While many in the United States have been focused on the Senate confirmation hearings in Washington D.C. for Donald Trump’s controversial choices for Attorney General and Education Secretary of America, there was something else even more profound happening in the senate in Virginia... the reclassification of poker!
The bill, known as Senate Bill 1400, was introduced by State Senator Louise Lucas and qualifies poker as a game of skill, not one of chance. It seeks to separate poker from traditional forms of gambling, which are still considered illegal in Virginia. The bill swiftly passed through a Senate committee and onto the floor for a required third reading before a vote could be taken.
Like many of Trump’s nominees, the bill proved divisive, with the Senate for the Commonwealth of Virginia tied 19 in favour and 19 opposed. Drawing parallels to Betty DeVos’ confirmation hearing, the deciding vote was cast by the chairman of the chamber, which fell to Lieutenant Governor Ralph Northam, who quickly approved the legislation.
The current legislation in Virginia defines illegal gambling thus:
"'Illegal gambling' means the making, placing or receipt of any bet or wager in the Commonwealth of money or other thing of value, made in exchange for a chance to win a prize, stake or other consideration or thing of value, dependent upon the result of any game, contest or any other event the outcome of which is uncertain or a matter of chance, whether such game, contest or event occurs or is to occur inside or outside the limits of the Commonwealth."
Senate Bill 1400 adds this crucial line to the existing legislation:
"Poker games shall be deemed games of skill, and nothing in this subdivision shall be construed to make any such game illegal gambling."
Virginia joins a growing list of progressive gambling states where it's legal to play poker, either in a casino or online. This includes Minnesota, Kansas, Wisconsin, Delaware, Nevada and New Jersey, although each state differs slightly in what games can be played and where. The last three states are the first to fully legalise online gambling as long as the online casinos are located within state lines.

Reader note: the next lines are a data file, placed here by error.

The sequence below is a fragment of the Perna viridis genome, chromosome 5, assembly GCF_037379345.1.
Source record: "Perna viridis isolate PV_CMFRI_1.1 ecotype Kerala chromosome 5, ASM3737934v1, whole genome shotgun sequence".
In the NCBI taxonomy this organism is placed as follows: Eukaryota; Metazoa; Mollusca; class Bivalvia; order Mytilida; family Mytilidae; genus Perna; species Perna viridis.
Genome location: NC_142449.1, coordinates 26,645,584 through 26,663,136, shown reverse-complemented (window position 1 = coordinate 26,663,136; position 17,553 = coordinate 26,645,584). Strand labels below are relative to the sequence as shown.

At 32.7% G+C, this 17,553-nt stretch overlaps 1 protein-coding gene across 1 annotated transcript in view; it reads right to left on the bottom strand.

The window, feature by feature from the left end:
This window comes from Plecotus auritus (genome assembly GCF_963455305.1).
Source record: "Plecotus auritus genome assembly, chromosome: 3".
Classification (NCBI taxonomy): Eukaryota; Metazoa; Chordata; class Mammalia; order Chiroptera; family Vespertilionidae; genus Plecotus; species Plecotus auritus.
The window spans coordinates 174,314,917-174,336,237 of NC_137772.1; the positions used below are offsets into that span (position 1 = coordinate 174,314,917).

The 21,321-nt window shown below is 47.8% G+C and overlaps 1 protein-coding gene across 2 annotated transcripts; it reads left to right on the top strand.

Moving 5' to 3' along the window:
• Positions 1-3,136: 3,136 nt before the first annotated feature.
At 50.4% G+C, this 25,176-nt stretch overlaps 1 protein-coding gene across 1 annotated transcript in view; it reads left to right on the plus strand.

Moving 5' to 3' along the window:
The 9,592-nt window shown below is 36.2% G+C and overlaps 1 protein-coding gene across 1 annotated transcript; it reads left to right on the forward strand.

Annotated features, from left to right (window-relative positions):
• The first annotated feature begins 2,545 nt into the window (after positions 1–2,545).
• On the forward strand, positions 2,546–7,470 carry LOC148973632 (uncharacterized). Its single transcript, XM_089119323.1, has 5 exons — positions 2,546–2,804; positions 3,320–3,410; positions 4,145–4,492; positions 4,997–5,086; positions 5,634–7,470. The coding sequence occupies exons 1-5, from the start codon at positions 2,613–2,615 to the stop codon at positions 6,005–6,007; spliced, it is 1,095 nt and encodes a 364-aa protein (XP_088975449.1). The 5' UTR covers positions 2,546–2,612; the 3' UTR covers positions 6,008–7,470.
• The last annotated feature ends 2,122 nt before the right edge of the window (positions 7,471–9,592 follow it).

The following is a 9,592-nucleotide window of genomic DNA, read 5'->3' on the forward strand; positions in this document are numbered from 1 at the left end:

Other states, such as New York, offer a grey area where the law is less defined around whether poker is legal or illegal. There are other states, like Illinois, that are edging in the direction of Virginia by pushing for new legislation that will better define gambling and make it legal to play, even online.
The bill will now move on to the Virginia House of Delegates, where it will go through a similar committee process and house vote with any amendments requested. There is scepticism that it will pass beyond the house, which is controlled by 66 Republicans and only 34 Democrats.
In the Senate, the vote was down party lines, with the Democrats for and the Republicans against. If it does pass the House, Governor Terry McAuliffe has indicated that he's willing to sign the bill into law.
Whether or not it passes, the reclassification of poker in Virginia lays the groundwork for future legislation relating to other forms, specifically online gambling. The author of the bill, State Senator Louise Lucas, also tried to pass bills that would allow the building of physical casinos in deprived areas where they could kick-start economic growth.
These were rejected, to which Lucas commented:
"We’re missing out on a real opportunity in this state by not taking advantage."
Technically, gambling is legal under the umbrella of the United States federal laws, but the regulation of gambling laws falls under the mandates of the 50 states that make up North America. With more and more of these individual states looking to gambling as a way to boost their own economies, states that wish to compete with their neighbours have little choice but to follow suit.
Yet, this is a moot point if the Restoration of America’s Wire Act (RAWA) is pushed through Congress. The prohibition-style act would update the current Federal Wire Act to specifically include online gambling, as it was written in 1961, before the age of the internet.
The act is being aggressively pursued by billionaire casino magnate Sheldon Adelson, who believes online gambling would impact his profits and who has financially backed several senators in order to garner their support. Should RAWA ever come to fruition, it would devastatingly impact upon any attempt to legalise online gambling in the United States of America.
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